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Synchronicity (German: Synchronizität) is a concept first introduced by analytical psychologist Carl G. Jung "to describe circumstances that appear meaningfully related yet lack a causal connection." In contemporary research, synchronicity experiences refer to one's subjective experience that coincidences between events in one's mind and the outside world may be causally unrelated to each other yet have some other unknown connection. Jung held that this was a healthy, even necessary, function of the human mind that can become harmful within psychosis.
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Jung developed the theory of synchronicity as a hypothetical noncausal principle serving as the intersubjective or philosophically objective connection between these seemingly meaningful coincidences. Mainstream science generally regards that any such hypothetical principle either does not exist or falls outside the bounds of science. After first coining the term in the late 1920s or early 30s, Jung further developed the concept in collaboration with physicist and Nobel laureate Wolfgang Pauli through long correspondences and in their eventual 1952 work The Interpretation of Nature and the Psyche (German: Naturerklärung und Psyche) which comprises one paper from each of the two thinkers. Their work together culminated in what is now called the Pauli–Jung conjecture. During his career, Jung furnished several different definitions of synchronicity, defining it as "a hypothetical factor equal in rank to causality as a principle of explanation", "an acausal connecting principle", "acausal parallelism", and as the "meaningful coincidence of two or more events where something other than the probability of chance is involved". In Pauli's words, synchronicities were "corrections to chance fluctuations by meaningful and purposeful coincidences of causally unconnected events", though he had also proposed to move the concept away from coincidence towards instead a "correspondence", "connection", or "constellation" of discrete factors. Jung and Pauli's view was that, just as causal connections can provide a meaningful understanding of the psyche and the world, so too may acausal connections.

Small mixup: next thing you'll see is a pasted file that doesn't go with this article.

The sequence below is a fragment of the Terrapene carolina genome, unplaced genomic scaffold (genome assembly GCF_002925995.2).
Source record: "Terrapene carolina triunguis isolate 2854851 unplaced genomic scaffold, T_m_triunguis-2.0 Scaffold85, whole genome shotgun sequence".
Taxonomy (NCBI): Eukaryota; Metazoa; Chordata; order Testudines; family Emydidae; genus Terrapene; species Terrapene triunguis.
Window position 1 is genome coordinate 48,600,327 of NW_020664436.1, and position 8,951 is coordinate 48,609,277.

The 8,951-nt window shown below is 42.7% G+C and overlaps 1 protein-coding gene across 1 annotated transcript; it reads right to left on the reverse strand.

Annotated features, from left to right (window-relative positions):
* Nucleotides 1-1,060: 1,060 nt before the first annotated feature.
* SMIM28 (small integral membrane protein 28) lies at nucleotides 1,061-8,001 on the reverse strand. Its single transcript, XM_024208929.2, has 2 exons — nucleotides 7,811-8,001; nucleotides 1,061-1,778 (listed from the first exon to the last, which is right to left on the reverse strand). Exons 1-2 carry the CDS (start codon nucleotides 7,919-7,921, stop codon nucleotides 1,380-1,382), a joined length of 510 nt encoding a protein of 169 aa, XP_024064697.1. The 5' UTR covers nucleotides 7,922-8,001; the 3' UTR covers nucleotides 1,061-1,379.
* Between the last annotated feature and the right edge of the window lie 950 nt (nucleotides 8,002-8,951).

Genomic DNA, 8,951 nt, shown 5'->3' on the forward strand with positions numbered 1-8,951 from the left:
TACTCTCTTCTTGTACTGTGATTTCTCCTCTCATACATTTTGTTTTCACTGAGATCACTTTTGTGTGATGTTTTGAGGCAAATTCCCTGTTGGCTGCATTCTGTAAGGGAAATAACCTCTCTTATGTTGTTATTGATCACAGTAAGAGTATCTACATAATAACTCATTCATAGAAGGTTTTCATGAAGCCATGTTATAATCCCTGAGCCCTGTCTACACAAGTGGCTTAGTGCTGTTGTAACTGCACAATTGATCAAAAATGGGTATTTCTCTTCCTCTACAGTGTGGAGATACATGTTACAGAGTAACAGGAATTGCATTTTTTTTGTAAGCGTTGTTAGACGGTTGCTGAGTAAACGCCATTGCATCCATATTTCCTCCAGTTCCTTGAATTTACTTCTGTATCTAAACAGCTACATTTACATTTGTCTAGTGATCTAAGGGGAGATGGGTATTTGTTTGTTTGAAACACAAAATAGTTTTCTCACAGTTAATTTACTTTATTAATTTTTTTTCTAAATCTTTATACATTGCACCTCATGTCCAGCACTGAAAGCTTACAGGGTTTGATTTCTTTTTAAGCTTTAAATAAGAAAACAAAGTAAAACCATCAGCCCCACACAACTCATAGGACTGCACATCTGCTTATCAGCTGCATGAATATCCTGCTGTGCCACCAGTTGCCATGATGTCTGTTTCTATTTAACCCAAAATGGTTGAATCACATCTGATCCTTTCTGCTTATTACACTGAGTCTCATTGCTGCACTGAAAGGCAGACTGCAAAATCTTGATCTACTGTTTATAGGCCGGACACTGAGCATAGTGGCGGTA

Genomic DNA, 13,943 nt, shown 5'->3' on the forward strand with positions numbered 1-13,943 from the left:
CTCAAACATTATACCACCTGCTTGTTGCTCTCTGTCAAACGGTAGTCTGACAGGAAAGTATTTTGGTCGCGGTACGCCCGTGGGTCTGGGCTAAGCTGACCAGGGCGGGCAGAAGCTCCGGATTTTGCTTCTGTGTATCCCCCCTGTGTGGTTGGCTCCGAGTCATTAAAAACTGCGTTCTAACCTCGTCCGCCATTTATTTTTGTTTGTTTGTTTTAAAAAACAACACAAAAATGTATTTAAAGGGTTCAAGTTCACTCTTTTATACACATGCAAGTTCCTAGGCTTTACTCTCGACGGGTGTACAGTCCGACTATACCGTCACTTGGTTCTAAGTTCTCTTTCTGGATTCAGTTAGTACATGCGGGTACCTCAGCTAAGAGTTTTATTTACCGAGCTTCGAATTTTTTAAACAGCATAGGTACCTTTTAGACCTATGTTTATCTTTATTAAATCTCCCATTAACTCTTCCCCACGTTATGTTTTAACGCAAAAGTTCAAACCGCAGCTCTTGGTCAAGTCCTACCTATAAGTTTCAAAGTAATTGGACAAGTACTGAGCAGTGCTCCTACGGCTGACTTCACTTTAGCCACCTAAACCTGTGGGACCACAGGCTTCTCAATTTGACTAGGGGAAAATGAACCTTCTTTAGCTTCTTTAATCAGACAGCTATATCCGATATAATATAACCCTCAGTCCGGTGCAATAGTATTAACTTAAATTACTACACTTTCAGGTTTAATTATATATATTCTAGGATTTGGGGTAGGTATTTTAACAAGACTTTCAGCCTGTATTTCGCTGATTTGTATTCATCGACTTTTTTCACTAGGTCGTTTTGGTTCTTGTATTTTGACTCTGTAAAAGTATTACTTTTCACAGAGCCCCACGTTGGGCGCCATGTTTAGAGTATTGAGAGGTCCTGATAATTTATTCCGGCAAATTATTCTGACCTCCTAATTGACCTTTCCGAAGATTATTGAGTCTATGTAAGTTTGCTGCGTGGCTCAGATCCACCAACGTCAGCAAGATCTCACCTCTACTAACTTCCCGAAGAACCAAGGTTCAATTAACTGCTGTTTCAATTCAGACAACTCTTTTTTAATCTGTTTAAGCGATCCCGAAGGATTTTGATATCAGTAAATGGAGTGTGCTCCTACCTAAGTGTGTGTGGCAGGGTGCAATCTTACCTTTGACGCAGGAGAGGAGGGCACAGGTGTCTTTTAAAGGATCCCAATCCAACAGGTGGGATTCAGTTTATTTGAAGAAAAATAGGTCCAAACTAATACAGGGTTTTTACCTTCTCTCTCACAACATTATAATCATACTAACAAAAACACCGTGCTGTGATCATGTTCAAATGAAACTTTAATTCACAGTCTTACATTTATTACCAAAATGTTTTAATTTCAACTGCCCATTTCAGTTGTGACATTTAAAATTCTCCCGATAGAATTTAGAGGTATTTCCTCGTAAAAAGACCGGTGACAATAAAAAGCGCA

A 2016 study found that two thirds of therapists surveyed agreed that synchronicity experiences could be useful for therapy. Analytical psychologists likewise hold that individuals must come to understand the compensatory meaning of these experiences in order to "enhance consciousness rather than merely build up superstitiousness". However, clients who disclose synchronicity experiences in a clinical setting often report not being listened to, accepted, or understood. Furthermore, the experiencing of an overabundance of meaningful coincidences is characteristic of the earliest stages of schizophrenic delusion. M. K. Johansen and M. Osman write that "prevalent among many scientists, particularly psychologists studying coincidences, is [the view] that the occurrence of coincidences, as psychologically experienced, is induced by noisy chance occurrences out in the world which are then misconstrued via irrational cognitive biases into unfounded, possibly even paranormal, beliefs in the mind." One study has shown that both counselors and psychoanalysts were less likely than psychologists to agree that chance coincidence was an adequate explanation for synchronicity, while more likely than psychologists to agree that a need for unconscious material to be expressed could be an explanation for synchronicity experiences in the clinical setting.
Jung used the concept of synchronicity in arguing for the existence of the paranormal. This idea was similarly explored by writer Arthur Koestler in his 1972 work The Roots of Coincidence and was also taken up by the New Age movement. Unlike magical thinking, which believes causally unrelated events to have some paranormal causal connection, the synchronicity principle supposes that events may truly be causally unrelated yet have some unknown noncausal connection. The objection from a scientific standpoint, however, is that this is neither testable nor falsifiable and therefore does not fall within the realm of empirical study. Scientific scepticism regards it as pseudoscience. Jung stated that synchronicity events are nothing but chance occurrences from a statistical point of view, but are meaningful in that they may seem to validate paranormal ideas. However, no empirical studies of synchronicity experiences based on observable mental states and scientific data were conducted by Jung in order to draw his conclusions, though some studies have since been done in this area .
While a given observer may subjectively experience a coincidence as meaningful, this alone cannot prove any objective meaning to the coincidence. Various statistical laws, such as Littlewood's law and the law of truly large numbers, show how unexpected occurrences can be more likely to encounter than people otherwise assume. These serve to explain coincidences such as synchronicity experiences as chance events which have been misinterpreted by confirmation biases, spurious correlations, or underestimated probability.